A blog from my late father about the banks

The opening today is brought to you by my late father. You see he was a plastering sub-contractor who was a mild man but could be brought to ire by the subject of how he had been treated by the banks. He used to regale me with stories about how to keep the relationships going he would be forced to take loans he didn’t really want in the good times and then would find they would not only refuse loans in the bad but ask for one’s already given back. He only survived the 1980-82 recession because of an overdraft for company cars he was able to use for other purposes which they tried but were unable to end. So my eyes lit up on reading this from the BBC.

Banks have been criticised by firms and MPs for insisting on personal guarantees to issue government-backed emergency loans to business owners.

The requirement loads most of the risk that the loan goes bad on the business owner, rather than the banks.

It means that the banks can go after the personal property of the owner of a firm if their business goes under and they cannot afford to pay off the debt.

Whilst borrowers should have responsibility for the loans these particular ones are backed by the government.

According to UK Finance, formerly the British Bankers Association, the scheme should offer loans of up to £5m, where the government promises to cover 80% of losses if the money is not repaid. But, it notes: “Lenders may require security for the facility.”

In recent times there has been a requirement for banks to “Know Your Customer” or KYC for short. If they have done so then they would be able to sift something of the wheat from the chaff so to speak and would know which businesses are likely to continue and sadly which are not. With 80% of losses indemnified by the taxpayer they should be able to lend quickly, cheaply and with little or no security.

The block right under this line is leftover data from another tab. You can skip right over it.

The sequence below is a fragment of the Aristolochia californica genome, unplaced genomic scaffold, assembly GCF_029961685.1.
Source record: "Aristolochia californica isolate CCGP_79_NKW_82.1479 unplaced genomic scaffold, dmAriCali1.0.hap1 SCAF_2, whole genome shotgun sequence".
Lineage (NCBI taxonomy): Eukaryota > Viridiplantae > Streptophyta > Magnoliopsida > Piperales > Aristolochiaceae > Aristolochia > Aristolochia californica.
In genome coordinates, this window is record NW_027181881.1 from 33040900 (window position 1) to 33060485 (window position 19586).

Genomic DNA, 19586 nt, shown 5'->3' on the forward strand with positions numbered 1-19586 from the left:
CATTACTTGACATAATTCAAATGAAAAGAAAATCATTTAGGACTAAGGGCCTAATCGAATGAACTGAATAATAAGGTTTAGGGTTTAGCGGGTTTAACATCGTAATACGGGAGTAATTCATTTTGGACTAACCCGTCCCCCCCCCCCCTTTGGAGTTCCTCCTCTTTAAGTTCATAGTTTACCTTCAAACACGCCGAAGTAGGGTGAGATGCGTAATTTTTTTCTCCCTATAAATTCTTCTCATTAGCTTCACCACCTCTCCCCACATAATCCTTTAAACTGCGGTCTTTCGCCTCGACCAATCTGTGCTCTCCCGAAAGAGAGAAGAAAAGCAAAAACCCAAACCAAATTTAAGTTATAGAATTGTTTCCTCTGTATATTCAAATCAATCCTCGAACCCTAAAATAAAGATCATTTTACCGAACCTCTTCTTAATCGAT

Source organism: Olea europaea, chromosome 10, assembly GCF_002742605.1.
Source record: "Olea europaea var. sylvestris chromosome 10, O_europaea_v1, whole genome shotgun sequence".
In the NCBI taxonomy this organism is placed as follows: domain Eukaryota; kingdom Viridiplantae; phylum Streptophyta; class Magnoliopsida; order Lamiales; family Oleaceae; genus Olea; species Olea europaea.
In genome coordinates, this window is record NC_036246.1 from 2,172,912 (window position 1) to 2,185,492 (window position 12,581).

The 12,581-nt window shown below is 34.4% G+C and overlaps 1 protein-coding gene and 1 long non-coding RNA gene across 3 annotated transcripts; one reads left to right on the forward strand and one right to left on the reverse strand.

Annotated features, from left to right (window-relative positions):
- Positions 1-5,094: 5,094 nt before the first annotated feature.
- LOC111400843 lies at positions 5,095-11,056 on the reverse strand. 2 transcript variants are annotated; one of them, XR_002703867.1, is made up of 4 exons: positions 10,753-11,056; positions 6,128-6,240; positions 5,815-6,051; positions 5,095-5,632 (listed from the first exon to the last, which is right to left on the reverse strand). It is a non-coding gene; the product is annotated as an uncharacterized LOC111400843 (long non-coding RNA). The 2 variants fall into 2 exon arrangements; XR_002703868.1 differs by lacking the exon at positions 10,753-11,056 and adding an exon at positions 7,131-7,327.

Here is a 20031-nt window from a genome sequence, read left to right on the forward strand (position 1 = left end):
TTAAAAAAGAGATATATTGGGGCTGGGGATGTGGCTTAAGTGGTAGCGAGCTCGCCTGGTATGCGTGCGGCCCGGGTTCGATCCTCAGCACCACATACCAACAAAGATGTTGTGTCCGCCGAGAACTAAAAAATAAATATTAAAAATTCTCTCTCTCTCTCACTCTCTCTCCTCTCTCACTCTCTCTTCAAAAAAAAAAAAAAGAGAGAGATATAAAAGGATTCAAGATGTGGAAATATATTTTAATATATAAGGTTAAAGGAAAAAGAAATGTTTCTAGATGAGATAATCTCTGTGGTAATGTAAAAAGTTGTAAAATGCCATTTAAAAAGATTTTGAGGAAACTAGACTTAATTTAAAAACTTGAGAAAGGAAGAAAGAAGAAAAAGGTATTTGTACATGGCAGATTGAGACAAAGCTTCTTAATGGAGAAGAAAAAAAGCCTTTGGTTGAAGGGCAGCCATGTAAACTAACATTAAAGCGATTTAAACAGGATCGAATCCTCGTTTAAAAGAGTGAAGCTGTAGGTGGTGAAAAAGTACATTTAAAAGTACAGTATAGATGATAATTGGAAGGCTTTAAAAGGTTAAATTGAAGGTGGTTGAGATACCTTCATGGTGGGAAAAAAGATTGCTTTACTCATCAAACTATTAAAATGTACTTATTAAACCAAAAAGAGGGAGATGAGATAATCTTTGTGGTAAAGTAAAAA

For those saying they need to be secure, well yes but in other areas they seem to fall over their own feet.

ABN AMRO Bank N.V. said Thursday that it will incur a significant “incidental” loss on one of its U.S. clients amid the new coronavirus scenario.

The bank said it is booking a $250 million pretax loss, which would translate into a net loss of around $200 million.

Well we now know why ABN Amro is leaving the gold business although we do not know how much of this was in the gold market. Oh and the excuse is a bit weak for a clearer of positions.

ABN AMRO blamed the loss on “unprecedented volumes and volatility in the financial markets following the outbreak of the novel coronavirus.”

Returning to the issue of lending of to smaller businesses here were the words of Mark Carney back as recently as the 11th of this month when he was still Bank of England Governor.

I’ll just reiterate that, by providing much more flexibility, an ability to-, the banking system has been put in
a position today where they could make loans to the hardest hit businesses, in fact the entire corporate
sector, not just the hardest hit businesses and Small and Medium Sized enterprises, thirteen times of
what they lent last year in good times.

That boasting was repeated by the present Governor Andrew Bailey. Indeed he went further on the subject of small business lending.

there’s a very clear message to the banks-, and, by the way, which I think has been reflected in things that a number of the banks have already said.

Apparently not clear enough. But there was more as back then he was still head of the FCA.

One of the FCA’s core principles for business is treating customers fairly. The system is now, as we’ve said many times this morning, in a much more resilient state. We expect them to treat customers fairly. That’s what must happen. They know that. They’re in a position to do it. There should be no excuses now, and both we, the Bank of England, and the FCA, will be watching this very
carefully.

Well I have consistently warned you about the use of the word “resilient”. What it seems to mean in practice is that they need forever more subsidies and help.